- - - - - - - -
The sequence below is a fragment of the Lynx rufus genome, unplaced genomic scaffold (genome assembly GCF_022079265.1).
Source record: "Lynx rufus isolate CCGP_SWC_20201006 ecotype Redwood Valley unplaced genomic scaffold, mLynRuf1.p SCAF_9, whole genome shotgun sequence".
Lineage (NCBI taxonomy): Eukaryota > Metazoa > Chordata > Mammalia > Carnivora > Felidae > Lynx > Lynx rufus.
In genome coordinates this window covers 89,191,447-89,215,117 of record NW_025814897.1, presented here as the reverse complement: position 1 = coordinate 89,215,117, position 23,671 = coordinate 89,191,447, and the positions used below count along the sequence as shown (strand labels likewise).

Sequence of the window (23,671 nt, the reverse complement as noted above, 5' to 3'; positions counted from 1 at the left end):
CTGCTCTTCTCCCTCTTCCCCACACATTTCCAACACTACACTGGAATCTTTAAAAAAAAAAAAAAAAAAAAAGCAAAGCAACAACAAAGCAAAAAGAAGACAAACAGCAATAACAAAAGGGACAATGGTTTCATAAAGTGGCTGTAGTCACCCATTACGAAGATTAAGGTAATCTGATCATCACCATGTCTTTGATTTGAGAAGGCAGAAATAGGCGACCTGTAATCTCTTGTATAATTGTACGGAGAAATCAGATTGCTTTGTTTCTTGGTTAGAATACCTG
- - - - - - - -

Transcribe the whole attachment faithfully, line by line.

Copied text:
The sequence below is a fragment of the Lynx rufus genome, unplaced genomic scaffold (genome assembly GCF_022079265.1).
Source record: "Lynx rufus isolate CCGP_SWC_20201006 ecotype Redwood Valley unplaced genomic scaffold, mLynRuf1.p SCAF_9, whole genome shotgun sequence".
Lineage (NCBI taxonomy): Eukaryota > Metazoa > Chordata > Mammalia > Carnivora > Felidae > Lynx > Lynx rufus.
In genome coordinates this window covers 89,191,447-89,215,117 of record NW_025814897.1, presented here as the reverse complement: position 1 = coordinate 89,215,117, position 23,671 = coordinate 89,191,447, and the positions used below count along the sequence as shown (strand labels likewise).

Sequence of the window (23,671 nt, the reverse complement as noted above, 5' to 3'; positions counted from 1 at the left end):
CTGCTCTTCTCCCTCTTCCCCACACATTTCCAACACTACACTGGAATCTTTAAAAAAAAAAAAAAAAAAAAAGCAAAGCAACAACAAAGCAAAAAGAAGACAAACAGCAATAACAAAAGGGACAATGGTTTCATAAAGTGGCTGTAGTCACCCATTACGAAGATTAAGGTAATCTGATCATCACCATGTCTTTGATTTGAGAAGGCAGAAATAGGCGACCTGTAATCTCTTGTATAATTGTACGGAGAAATCAGATTGCTTTGTTTCTTGGTTAGAATACCTG